Thursday, 9 February 2012

Canada Reads: the Brouhaha Continues

As described in The Globe and Mail today, Marina Nemat has responded to Anne-France Goldwater's comments, and Me Goldwater has also defended her own position

It seems clear that Goldwater read reports that others had denied the veracity of Nemat's account, especially of the near-death experience.

Who knows the truth of Nemat's experiences? You'd think people had never heard of fabrication in journalistic or memoir circles! It isn't that far back that James Frey created a sensation with A Million Little Pieces: 

From Wikipedia

"On January 8, 2006, The Smoking Gun website published an article: "A Million Little Lies: Exposing James Frey's Fiction Addiction" alleging that Frey fabricated large parts of his memoirs, including details about his criminal record.[6] One incident in the book that came under particular scrutiny was a 1986 train-automobile collision in St. Joseph Township, Michigan.[7]

The website alleged that Frey had never been incarcerated and that he greatly exaggerated the circumstances of a key arrest detailed in the memoir: hitting a police officer with his car, while high on crack, which led to a violent melee with multiple officers and an 87-day jail sentence. In the police report that TSG uncovered, Frey was held at a police station for no more than five hours before posting a bond of a few hundred dollars for some minor offenses. The arresting officer, according to TSG, recalled Frey as having been polite and cooperative.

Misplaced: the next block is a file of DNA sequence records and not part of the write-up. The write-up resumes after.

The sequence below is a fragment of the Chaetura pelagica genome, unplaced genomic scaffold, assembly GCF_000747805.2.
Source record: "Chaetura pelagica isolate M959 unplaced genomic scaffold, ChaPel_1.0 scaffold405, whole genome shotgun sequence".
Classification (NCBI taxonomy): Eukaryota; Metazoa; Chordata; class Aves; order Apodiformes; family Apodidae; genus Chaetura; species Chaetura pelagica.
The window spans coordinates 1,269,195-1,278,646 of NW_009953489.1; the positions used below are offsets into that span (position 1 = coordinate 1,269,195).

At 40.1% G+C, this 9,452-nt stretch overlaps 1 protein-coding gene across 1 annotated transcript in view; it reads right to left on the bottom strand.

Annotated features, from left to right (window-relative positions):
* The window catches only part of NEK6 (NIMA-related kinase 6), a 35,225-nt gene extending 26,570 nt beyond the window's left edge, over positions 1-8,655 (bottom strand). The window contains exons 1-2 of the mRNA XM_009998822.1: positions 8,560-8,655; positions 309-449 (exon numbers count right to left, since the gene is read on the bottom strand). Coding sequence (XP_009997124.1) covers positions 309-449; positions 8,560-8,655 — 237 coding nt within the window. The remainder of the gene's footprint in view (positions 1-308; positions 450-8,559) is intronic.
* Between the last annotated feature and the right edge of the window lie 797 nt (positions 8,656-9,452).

The book's hardcover (Doubleday) and paperback (Anchor Books) publishers initially stood by Frey. But examination of the evidence caused the publishers to alter their stances. They released a statement noting, "When the Smoking Gun report appeared, our first response, given that we were still learning the facts of the matter, was to support our author. Since then, we have questioned him about the allegations and have sadly come to the realization that a number of facts have been altered and incidents embellished."[8] As a consequence, the publishers decided to include a publisher's note and an author's note from Frey as disclaimers to be included in future publications.[9]"
Then there was the story of journalist Stephen Glass, who "who came to prominence when it was uncovered that he had fabricated several magazine articles in 1998."

And then there was the story of Janet Cooke and "Jimmy's World"...

What amazes me: in Nemat's Globe and Mail response to Goldwater, she goes on and on about AFG denying the torture. To the best of my recollection (and you can watch the podcast yourself, I believe the fireworks start somewhwere around 33 mins in), Goldwater never said WHAT it was she found hard to believe...and Ghomeshi never pushed her to do so, either.

It isn't impossible that some of the events Nemat recounted are inaccurate...but frankly, that is beside the point, IMHO.

My main issue is that those who invited Goldwater to appear on Canada Reads did so knowing full well that she is a shark not a chihuahua. 

At least, they should have known.

They must have hoped for a brouhaha...and they got one.

Was Goldwater a bully? Should Ghomeshi have demanded she provide at least an example or two of the statements she found hard to swallow? After all, he HAD noted how detailed her annotations were!

For me, the bottom line is that Canada Reads is a 'battle of the bands concept' applied--simplistically applied!--to books. 

One thing is sure:  Nemat can now ride her outrage and high dudgeon all the way to the bank.

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